How You Can Advocate for Sentencing Reform in Your State

You can do several things to work toward reforming your state’s sentencing laws – go to our get involved page to find out how.

Encourage your state lawmakers to support mandatory minimum sentencing reform. Be sure to connect with FAMM and other sentencing reformers on Facebook, Twitter, and by signing up for our email list.

Sentencing/Criminal Justice Reform Groups in this State:

April 9, 2014

Time for ‘Smart-on-Crime’ Policies, Principles

(Gus Smith and Bobby Vassar Op-Ed in the Richmond Times-Dispatch) —  We know Virginia. All too well. One of us has been on the side of Virginia policymaking — making decisions that impacted many, including tough judgment calls. The other has been on the receiving end of the system — accepting policies and decisions that… Read more »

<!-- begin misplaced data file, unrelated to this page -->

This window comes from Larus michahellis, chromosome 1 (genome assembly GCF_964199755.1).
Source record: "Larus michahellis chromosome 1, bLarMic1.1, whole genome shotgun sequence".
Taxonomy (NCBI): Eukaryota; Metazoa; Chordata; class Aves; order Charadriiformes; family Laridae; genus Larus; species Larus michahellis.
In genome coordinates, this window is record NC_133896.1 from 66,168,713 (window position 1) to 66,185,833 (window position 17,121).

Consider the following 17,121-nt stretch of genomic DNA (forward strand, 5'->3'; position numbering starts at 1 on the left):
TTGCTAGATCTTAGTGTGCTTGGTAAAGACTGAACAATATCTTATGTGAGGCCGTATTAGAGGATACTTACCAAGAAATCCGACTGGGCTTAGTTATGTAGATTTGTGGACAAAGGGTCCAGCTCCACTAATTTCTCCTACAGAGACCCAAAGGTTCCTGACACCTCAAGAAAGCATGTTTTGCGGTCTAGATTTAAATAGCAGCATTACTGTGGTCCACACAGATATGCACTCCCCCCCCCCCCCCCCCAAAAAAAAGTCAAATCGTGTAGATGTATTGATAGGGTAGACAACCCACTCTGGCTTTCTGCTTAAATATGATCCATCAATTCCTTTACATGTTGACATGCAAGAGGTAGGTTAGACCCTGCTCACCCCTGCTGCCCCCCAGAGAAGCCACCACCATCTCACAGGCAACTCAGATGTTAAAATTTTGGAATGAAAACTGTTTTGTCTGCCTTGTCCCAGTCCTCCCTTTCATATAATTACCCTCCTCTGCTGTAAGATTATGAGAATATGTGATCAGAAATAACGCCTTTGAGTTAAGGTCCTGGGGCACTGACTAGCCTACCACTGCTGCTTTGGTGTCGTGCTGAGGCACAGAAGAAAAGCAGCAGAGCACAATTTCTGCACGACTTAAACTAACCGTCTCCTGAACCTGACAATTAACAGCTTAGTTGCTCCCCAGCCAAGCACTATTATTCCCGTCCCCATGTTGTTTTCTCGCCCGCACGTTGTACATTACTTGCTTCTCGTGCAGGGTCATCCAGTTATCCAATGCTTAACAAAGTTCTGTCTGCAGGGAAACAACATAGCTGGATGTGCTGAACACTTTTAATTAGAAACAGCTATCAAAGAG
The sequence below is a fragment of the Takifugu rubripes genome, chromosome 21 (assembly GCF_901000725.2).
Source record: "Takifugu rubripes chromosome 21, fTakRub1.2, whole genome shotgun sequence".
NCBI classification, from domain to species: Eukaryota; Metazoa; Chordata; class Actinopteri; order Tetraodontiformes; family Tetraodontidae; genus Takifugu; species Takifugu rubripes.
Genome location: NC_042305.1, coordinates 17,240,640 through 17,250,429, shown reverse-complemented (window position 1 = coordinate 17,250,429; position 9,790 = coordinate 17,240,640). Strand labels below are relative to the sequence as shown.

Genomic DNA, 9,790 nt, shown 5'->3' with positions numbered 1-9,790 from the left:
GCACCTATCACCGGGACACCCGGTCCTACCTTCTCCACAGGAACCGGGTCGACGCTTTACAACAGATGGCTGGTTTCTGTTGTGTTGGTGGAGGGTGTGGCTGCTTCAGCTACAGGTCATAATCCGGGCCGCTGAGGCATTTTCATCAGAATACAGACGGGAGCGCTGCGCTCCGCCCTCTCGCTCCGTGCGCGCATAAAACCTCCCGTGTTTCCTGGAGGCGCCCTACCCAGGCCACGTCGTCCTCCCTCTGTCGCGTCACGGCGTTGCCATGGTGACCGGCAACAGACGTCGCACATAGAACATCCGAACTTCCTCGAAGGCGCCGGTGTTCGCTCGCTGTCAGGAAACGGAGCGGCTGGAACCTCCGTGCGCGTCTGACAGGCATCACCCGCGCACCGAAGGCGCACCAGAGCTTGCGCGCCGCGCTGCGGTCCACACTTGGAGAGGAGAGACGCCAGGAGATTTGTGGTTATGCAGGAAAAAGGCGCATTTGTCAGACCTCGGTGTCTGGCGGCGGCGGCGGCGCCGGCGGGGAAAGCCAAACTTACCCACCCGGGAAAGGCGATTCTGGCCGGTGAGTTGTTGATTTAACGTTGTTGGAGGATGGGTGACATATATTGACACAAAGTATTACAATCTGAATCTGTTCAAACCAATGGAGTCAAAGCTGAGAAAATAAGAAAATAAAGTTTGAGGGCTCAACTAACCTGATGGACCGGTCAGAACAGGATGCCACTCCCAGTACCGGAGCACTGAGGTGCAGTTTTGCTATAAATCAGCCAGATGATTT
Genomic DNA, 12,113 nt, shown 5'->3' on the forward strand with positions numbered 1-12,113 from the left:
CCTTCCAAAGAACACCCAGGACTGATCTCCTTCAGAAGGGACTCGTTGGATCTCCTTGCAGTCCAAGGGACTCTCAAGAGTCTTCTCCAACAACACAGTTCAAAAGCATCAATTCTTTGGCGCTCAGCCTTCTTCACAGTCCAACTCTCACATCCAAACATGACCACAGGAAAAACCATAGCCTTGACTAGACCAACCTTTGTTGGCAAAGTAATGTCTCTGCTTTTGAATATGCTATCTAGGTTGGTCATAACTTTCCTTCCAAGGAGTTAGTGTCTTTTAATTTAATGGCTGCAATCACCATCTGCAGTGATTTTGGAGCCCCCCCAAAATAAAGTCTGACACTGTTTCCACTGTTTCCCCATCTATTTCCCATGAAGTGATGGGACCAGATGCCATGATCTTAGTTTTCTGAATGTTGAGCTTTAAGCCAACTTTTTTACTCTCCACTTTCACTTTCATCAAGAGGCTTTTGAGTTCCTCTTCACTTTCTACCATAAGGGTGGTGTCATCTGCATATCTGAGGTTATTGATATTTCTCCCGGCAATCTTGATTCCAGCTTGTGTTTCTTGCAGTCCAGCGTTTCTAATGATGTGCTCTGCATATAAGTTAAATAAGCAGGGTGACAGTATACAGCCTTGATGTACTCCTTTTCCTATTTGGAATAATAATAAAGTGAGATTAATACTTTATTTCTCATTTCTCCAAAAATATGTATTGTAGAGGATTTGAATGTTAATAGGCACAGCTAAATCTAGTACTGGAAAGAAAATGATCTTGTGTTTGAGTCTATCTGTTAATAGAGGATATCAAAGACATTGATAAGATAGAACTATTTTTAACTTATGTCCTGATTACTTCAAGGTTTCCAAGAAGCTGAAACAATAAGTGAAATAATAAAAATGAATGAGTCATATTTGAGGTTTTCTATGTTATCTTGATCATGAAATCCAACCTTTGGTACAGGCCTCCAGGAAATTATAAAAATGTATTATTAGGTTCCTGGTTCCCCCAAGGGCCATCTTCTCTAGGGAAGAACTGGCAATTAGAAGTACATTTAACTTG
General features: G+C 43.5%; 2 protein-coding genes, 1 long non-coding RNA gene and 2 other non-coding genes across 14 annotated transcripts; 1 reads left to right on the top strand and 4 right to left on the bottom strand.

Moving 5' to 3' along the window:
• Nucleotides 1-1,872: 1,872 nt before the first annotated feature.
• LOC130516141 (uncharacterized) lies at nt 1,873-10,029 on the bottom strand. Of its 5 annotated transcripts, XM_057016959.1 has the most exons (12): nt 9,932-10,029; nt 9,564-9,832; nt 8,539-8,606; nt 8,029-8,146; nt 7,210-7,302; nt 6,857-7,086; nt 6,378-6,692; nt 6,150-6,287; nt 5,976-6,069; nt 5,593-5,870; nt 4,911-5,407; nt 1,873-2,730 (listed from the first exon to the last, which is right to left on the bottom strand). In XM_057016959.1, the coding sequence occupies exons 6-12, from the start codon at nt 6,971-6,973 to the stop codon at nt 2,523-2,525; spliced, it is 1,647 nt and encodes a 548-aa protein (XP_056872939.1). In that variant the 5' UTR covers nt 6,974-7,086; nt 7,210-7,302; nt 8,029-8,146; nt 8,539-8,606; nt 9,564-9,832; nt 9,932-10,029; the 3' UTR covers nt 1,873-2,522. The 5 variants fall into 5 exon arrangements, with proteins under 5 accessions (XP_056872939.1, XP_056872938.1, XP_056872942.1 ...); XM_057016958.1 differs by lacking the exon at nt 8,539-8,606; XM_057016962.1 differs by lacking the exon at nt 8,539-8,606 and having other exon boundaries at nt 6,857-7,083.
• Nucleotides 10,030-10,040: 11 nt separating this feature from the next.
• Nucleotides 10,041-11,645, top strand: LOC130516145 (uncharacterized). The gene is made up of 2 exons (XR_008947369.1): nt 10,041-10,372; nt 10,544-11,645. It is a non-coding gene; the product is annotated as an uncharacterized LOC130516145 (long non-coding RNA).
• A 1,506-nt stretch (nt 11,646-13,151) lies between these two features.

November 20, 2013

Tide Has Shifted In Punishing Drug Crimes

(Idaho Press-Tribune Editorial) — As the budgets for government agencies at all levels — city, county, state and federal — get tighter and tighter and, in some cases, debt mounts higher and higher, many of us have had to take a hard look at our priorities. In some cases, we’ve made some major shifts in… Read more »

September 27, 2013

ALEC: A Safety Valve for Overcrowded Prisons

(Washington Times op-ed by Cara Sullivan, American Legislative Exchange Council (ALEC)) — The Senate Judiciary Committee met on Sept. 18 to examine the efficacy of mandatory-minimum sentences and to discuss “safety-valve” policies that would increase judicial discretion, maximize the effectiveness of the criminal justice system and increase safety among the nation’s communities. Policymakers are correct to be concerned… Read more »

August 28, 2013

Time Served — and Wasted — for a Nonviolent Drug Offense

FAMM member Debi Campbell wrote this compelling op-ed for the Los Angeles Times. When I learned this month that Atty. Gen. Eric H. Holder Jr. was proposing to change how the federal government charges and sentences nonviolent drug offenders, I thought to myself, “It’s about time.” I know a thing or two about time. I… Read more »